OSC alleges fraud at Toronto fund manager

Back in June, the Ontario Securities Commission (OSC) sought to put small fund manager and exempt market dealer Stableview Asset Management Inc. into receivership, citing investor protection concerns. Now the regulator is alleging fraud.

The OSC will hear allegations on Jan. 13 against Stableview and the firm’s sole director and officer, Colin Fisher. The regulator alleges Fisher and the firm violated securities rules by ignoring the risk limits on clients’ discretionary accounts to finance a failing micro-cap company, Clarocity Corp.


“In order to prop up this penny stock company, the registrants continued to gamble client money on it, repeatedly throwing good money after bad in a vicious cycle of ever-increasing risks and losses for the investors,” the OSC said in its allegations.

It also alleged that the firm didn’t disclose to clients that it received consulting fees from the company, or that their accounts were over-concentrated.

“Clients placed their trust in Fisher and gave Stableview discretionary authority to manage their hard-earned savings. Fisher and Stableview blatantly disregarded the investment restrictions they promised to follow and knowingly breached representations they made to their clients,” the OSC said in its allegations. “Their actions exposed clients to risks not contemplated by them and were fraudulent.”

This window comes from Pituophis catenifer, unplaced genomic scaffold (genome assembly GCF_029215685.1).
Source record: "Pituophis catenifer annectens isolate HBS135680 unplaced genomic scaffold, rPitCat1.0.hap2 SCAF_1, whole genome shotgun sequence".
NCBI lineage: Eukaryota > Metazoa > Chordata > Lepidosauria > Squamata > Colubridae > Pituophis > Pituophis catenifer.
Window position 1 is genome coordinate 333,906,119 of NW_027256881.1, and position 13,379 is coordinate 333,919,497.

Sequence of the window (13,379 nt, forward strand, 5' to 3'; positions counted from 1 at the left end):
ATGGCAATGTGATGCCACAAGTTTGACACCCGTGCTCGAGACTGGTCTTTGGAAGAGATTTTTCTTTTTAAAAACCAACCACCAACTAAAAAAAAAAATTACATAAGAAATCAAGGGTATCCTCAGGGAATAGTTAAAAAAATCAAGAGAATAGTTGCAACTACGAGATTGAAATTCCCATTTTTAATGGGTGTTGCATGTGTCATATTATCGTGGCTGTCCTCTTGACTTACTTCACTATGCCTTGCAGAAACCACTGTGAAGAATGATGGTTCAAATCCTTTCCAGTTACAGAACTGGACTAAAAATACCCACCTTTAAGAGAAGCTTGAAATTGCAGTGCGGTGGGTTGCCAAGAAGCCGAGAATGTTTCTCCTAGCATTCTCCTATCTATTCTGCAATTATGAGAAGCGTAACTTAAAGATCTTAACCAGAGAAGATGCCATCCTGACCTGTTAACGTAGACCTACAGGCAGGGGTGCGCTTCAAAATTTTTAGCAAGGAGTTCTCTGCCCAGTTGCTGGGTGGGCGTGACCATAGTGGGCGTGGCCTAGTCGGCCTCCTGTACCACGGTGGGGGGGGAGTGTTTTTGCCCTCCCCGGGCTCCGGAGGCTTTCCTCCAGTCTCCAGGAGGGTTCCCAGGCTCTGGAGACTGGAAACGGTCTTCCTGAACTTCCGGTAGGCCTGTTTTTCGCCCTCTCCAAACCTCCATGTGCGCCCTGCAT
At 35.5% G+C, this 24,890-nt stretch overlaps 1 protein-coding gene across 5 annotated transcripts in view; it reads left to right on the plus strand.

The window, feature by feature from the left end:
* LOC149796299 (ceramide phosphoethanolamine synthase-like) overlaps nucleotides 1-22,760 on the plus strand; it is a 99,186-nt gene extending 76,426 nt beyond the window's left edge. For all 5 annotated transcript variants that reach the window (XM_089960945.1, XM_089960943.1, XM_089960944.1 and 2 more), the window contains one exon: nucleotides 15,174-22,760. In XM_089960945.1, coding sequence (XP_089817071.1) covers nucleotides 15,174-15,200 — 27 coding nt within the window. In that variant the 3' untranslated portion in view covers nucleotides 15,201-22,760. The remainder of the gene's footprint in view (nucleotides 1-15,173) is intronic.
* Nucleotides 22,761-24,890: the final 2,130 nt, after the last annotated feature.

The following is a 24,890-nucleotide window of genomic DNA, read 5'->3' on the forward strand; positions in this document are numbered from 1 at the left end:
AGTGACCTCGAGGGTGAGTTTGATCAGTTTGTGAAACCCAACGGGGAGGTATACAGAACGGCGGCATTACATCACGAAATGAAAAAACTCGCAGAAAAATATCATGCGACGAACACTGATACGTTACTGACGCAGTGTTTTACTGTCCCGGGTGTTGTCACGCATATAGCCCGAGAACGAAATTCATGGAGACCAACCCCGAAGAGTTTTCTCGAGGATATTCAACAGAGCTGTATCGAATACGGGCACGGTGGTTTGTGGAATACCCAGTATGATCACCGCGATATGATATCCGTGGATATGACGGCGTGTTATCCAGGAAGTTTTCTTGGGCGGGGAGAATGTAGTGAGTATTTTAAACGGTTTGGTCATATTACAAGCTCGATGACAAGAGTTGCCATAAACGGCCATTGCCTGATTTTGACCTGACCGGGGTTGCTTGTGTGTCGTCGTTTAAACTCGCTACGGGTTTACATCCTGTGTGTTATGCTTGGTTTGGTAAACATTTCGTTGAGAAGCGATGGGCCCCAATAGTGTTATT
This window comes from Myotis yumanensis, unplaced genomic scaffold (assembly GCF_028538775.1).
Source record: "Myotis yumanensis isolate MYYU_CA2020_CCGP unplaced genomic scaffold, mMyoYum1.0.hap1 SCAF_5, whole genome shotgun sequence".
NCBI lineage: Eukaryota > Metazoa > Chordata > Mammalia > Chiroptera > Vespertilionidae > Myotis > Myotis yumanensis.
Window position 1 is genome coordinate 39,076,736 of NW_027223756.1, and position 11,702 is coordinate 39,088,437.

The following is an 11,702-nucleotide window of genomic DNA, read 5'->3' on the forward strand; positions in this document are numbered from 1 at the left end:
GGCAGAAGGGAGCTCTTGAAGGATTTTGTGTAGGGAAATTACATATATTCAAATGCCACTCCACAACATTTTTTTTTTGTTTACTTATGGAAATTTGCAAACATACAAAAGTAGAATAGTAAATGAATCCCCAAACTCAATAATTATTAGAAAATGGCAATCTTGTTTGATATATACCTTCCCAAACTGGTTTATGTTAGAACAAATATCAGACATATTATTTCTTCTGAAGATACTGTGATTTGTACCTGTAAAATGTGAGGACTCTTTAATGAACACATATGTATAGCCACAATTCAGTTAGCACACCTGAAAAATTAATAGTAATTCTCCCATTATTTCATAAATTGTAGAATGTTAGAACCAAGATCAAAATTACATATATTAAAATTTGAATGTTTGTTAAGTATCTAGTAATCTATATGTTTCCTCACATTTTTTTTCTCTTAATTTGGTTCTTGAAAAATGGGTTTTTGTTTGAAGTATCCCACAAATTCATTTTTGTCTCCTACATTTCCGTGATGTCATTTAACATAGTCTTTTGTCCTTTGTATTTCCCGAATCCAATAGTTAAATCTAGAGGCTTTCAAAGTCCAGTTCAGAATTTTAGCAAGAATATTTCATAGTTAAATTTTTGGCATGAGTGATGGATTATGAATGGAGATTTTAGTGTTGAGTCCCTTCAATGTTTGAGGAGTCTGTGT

None of the allegations have been proven. In a written statement Fisher’s lawyer, Janice Wright from Wright Temelini LLP, said her client “vigorously denies” the allegations “and intends to fully defend against them before the OSC.”

“To date, Mr. Fisher has not had an opportunity to explain the full circumstances surrounding what transpired,” she said. The regulator’s concerns about Stableview arose in 2019, following a compliance review that found “numerous significant deficiencies.”

As a result, the OSC placed conditions on the firm’s registration, including trading and financial restrictions.

Earlier this year, the OSC asked a court to appoint a receiver over the firm and its funds’ assets.

Recent Posts

See All

BCSC proposes new rules for stock promoters

Regulators in British Columbia, long a haven for stock touts and pump-and-dump schemes, are proposing new disclosure requirements for stock promotion activity. The new rules from the British Columbia

Ontario joins DSC ban

The province changed its position based on “overwhelming” support for a harmonized ban. Ending a two-and-a-half-year stalemate, Ontario has decided to join the rest of the Canadian Securities Administ